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Thank you so much for your responses. It feel good to talk to someone that understand. I discovered my lump in February of 2014. Had biopsy, 18 rounds of chemo, 33 days of radiology, plus other treatments. All lasting till November 2015. I feel good as long as I'm sitting, which is hard for me to do. I've always been active, for the most part,and just sitting and doing nothing is driving me crazy. Even when I was taken chemo I enrolled in a Tai Chi class. My Doctors' insist that I keep my life style the same, but it is so hard. But thank you for the reminder, I will listen to my body more, which the Doctors also told me to do. It is nice to talk to someone who understand what I'm going through and also to know that I am not alone on this road. emoticon

Tip to reduce weight: First turn your head to the right and then turn it to the left. Repeat this exercise every time you are offered something to eat.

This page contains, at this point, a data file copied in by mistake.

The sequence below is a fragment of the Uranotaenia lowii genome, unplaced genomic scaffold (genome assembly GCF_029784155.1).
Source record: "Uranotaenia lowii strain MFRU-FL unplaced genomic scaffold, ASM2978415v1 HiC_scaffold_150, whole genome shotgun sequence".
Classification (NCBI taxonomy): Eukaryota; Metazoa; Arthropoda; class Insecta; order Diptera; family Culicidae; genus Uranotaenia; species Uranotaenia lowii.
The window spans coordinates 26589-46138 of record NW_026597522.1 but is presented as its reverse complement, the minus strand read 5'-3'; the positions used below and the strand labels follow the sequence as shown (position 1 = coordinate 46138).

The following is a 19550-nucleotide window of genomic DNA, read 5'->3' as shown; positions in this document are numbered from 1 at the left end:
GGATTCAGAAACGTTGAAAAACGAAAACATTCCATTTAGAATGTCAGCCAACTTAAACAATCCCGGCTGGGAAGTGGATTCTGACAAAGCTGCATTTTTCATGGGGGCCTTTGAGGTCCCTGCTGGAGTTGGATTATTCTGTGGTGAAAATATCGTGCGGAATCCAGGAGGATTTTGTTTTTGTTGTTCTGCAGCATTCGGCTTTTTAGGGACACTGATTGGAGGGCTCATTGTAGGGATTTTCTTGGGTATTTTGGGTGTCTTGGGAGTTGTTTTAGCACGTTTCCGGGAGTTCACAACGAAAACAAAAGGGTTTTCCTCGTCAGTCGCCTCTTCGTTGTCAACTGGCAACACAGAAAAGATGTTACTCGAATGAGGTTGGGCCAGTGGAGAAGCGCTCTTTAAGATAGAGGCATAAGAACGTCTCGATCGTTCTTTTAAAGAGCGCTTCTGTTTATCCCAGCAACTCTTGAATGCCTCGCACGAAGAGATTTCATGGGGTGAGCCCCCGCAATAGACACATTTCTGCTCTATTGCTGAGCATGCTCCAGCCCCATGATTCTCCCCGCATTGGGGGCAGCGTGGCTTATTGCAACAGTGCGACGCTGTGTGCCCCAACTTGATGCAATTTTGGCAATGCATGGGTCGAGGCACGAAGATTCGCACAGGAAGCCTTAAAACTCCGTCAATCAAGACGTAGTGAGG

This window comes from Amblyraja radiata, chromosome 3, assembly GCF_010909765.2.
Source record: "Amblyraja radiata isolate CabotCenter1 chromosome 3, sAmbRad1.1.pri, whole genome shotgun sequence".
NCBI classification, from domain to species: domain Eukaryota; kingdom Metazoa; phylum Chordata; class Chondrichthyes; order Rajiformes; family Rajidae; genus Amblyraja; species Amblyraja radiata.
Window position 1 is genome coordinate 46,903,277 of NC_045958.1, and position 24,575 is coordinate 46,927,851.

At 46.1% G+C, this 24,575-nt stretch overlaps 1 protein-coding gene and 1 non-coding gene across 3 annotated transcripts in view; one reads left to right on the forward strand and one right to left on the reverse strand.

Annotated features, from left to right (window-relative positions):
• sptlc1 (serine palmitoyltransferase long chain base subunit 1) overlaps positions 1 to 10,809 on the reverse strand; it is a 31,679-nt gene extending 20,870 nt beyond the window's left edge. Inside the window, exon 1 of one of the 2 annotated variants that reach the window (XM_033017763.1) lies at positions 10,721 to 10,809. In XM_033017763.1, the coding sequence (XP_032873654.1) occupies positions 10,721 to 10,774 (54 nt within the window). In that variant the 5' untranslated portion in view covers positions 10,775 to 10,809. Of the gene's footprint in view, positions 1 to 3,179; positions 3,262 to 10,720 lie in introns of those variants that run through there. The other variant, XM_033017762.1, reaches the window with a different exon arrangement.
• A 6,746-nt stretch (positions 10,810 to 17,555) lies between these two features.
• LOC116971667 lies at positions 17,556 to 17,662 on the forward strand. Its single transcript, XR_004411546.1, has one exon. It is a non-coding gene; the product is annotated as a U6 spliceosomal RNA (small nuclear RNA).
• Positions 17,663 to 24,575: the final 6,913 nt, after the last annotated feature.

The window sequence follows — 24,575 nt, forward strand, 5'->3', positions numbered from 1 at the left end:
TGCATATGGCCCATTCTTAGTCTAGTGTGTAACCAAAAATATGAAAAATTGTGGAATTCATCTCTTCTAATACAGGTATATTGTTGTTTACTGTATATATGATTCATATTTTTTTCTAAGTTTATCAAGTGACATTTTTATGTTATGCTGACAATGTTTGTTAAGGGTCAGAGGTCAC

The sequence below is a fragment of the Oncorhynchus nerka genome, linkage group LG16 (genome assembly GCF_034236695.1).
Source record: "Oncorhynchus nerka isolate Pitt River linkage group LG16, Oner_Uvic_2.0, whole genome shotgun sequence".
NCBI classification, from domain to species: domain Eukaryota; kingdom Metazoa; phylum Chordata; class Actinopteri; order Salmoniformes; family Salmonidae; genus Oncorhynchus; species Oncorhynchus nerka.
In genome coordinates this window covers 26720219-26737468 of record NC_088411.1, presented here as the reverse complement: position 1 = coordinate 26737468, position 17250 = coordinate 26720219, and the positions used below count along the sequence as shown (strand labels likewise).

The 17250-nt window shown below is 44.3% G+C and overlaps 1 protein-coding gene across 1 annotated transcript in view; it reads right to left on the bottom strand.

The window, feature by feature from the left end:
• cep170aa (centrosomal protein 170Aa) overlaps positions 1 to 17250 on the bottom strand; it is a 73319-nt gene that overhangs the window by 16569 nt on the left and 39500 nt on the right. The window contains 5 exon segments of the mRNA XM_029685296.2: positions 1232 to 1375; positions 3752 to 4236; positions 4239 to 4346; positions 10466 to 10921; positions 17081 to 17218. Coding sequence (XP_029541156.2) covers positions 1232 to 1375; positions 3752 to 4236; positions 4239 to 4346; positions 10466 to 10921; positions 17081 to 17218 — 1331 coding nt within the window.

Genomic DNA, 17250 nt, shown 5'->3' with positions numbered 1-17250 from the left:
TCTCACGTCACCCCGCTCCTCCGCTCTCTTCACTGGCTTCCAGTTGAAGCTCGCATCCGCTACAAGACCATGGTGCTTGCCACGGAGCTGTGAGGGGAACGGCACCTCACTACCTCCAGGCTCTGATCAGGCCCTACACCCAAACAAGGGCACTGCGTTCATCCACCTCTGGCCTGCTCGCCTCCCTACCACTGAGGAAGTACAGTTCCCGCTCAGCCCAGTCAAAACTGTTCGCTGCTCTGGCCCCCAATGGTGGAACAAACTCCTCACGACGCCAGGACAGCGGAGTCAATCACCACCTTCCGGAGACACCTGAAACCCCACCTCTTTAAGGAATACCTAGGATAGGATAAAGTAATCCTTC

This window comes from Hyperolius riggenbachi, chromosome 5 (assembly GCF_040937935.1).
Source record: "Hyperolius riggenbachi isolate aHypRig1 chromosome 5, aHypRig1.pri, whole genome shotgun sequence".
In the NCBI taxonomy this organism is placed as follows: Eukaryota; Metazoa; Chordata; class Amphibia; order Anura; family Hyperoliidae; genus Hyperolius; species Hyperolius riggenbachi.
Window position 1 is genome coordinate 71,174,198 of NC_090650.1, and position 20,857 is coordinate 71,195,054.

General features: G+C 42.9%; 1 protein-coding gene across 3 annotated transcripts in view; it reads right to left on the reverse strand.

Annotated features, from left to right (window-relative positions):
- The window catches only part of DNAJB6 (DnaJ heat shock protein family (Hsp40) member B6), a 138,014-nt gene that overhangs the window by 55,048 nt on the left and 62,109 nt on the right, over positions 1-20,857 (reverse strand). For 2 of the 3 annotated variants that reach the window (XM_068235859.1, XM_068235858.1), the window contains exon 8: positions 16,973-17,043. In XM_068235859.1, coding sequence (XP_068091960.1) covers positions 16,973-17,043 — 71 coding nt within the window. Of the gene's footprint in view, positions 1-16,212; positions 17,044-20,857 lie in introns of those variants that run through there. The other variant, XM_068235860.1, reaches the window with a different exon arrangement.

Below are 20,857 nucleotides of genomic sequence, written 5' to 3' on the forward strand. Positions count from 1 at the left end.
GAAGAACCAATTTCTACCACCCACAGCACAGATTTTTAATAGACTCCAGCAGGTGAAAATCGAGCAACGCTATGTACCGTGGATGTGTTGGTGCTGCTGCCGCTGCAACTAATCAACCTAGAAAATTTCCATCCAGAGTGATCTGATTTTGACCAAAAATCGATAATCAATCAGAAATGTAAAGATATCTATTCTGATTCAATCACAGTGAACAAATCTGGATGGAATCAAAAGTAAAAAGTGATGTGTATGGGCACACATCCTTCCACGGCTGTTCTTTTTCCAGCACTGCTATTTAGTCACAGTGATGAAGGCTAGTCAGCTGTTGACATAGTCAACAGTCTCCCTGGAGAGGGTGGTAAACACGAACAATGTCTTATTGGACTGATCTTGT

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CARO488's Photo CARO488 Posts: 1,002
12/3/16 10:35 A

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I don't know what all your treatments were, but one year isn't really very long for your body to recover from heavy- duty surgery or chemo. And, as Carol pointed out, if you are still on some kind of ongoing treatment, that can affect your well-being also.

I am a nine year survivor.Before chemo, I had a skin condition, like a psoriasis, on my feet, legs, and hands for years. Luckily, the chemo made it all go away. It only started to come back in the last year.

I'm sure you are still under a doctor's care. Or maybe you have a nurse hotline you can call with questions. Talk to them. Do as much activity as you can, but increase your levels slowly, very slowly. Taking care f yourself means so much more than your weight.

hugs,
Caro

Dance like no one is looking.

Love like you've never been hurt.

Live like you'll never die.